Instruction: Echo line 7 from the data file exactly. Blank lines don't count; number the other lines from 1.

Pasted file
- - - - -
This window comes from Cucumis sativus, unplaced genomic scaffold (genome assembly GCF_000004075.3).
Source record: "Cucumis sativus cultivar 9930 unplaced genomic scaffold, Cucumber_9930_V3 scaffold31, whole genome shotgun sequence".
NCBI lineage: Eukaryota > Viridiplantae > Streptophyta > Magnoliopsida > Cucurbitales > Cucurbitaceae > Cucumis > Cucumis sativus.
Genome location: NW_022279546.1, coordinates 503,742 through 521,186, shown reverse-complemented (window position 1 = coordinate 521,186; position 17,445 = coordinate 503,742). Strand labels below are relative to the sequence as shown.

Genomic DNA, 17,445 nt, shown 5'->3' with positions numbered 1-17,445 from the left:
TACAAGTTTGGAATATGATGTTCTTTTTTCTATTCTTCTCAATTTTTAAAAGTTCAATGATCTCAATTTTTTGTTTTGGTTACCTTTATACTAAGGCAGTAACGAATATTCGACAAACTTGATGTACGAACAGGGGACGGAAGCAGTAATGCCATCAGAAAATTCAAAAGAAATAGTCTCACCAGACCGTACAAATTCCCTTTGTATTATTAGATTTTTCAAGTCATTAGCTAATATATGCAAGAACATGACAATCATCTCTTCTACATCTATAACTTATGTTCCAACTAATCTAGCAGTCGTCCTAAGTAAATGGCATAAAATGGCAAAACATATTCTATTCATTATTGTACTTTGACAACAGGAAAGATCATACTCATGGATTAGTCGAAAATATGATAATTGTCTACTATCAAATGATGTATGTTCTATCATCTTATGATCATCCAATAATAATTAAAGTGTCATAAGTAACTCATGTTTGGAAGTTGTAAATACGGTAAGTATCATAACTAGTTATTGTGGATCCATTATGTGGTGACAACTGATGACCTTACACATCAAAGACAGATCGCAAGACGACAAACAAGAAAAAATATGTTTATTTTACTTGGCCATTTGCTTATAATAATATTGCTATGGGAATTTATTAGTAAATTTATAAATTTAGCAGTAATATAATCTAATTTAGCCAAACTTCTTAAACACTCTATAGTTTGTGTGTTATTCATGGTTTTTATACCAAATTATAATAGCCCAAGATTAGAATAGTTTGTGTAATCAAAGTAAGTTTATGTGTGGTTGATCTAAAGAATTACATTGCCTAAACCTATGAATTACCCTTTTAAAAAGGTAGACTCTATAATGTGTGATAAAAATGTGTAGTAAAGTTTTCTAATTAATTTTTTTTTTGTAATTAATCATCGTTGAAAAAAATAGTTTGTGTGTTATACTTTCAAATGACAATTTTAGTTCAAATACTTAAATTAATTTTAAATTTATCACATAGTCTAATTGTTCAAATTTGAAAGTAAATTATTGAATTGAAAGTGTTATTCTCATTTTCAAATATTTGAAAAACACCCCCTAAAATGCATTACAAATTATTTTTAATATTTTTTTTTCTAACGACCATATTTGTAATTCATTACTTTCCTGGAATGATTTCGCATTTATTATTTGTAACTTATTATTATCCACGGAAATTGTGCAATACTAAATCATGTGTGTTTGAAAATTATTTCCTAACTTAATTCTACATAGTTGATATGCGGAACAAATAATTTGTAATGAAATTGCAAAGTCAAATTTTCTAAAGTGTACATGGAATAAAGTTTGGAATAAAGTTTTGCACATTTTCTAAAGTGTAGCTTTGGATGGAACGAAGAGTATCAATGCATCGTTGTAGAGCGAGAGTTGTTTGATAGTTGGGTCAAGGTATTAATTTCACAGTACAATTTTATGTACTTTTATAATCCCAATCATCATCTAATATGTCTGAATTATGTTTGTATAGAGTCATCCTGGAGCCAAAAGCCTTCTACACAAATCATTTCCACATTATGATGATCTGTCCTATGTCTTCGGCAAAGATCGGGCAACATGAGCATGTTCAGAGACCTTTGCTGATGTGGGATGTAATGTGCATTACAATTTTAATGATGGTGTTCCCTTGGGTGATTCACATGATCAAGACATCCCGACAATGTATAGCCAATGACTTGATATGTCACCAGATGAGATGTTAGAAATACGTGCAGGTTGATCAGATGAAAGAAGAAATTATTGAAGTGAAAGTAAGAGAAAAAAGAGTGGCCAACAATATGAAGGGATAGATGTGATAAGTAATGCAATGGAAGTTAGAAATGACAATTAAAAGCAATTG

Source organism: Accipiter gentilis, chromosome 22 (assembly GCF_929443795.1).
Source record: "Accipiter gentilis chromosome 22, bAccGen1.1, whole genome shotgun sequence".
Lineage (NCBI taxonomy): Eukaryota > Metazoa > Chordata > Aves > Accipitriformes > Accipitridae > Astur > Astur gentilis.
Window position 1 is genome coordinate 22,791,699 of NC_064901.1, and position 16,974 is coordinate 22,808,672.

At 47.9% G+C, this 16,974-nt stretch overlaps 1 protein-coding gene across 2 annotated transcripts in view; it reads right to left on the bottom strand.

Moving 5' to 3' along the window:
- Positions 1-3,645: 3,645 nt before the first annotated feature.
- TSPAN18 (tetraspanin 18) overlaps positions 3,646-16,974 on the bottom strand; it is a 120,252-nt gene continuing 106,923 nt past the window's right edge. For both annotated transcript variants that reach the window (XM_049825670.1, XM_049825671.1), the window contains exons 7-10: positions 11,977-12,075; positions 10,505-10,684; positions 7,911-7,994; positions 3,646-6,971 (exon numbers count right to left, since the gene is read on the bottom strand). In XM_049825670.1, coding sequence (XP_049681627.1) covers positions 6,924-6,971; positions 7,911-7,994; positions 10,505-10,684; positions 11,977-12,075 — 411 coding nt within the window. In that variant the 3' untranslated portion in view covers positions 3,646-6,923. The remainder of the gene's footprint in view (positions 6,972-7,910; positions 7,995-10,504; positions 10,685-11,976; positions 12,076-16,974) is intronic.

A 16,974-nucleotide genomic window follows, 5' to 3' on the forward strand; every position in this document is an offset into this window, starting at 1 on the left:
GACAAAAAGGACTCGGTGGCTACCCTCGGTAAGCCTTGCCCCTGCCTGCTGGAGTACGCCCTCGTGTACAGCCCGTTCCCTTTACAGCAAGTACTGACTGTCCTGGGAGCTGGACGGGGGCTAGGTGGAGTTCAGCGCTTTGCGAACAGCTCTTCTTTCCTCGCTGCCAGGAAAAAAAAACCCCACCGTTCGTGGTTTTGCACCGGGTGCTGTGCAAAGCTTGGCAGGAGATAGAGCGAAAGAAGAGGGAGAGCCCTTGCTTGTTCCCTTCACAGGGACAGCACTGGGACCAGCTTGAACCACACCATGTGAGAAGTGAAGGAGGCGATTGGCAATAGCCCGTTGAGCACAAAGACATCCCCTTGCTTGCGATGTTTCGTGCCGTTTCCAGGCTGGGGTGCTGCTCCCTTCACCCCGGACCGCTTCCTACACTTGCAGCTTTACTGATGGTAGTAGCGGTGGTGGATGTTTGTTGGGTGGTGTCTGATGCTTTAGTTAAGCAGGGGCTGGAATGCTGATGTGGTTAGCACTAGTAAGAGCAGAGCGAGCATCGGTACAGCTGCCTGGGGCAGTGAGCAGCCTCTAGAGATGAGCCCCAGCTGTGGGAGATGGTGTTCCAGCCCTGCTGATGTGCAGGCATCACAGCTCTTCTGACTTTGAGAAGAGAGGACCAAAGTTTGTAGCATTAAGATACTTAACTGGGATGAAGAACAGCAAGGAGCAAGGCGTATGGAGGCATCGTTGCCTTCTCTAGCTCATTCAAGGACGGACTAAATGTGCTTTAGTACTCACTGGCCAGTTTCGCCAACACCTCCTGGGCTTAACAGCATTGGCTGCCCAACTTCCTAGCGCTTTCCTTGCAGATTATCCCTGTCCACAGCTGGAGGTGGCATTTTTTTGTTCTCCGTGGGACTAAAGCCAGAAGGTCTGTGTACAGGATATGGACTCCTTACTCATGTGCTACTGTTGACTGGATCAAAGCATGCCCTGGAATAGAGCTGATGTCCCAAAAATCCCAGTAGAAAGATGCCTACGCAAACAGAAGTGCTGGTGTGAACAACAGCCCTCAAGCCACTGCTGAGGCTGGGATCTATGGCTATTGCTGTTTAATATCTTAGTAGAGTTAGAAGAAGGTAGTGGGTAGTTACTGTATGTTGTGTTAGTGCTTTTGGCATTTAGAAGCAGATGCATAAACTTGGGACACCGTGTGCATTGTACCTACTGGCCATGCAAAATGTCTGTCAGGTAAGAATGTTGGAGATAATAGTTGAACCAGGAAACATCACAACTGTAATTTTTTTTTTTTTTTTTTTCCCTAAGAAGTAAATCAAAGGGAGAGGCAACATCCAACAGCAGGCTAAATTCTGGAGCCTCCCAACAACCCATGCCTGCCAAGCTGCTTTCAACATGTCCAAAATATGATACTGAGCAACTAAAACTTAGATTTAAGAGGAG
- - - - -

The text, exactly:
Source organism: Accipiter gentilis, chromosome 22 (assembly GCF_929443795.1).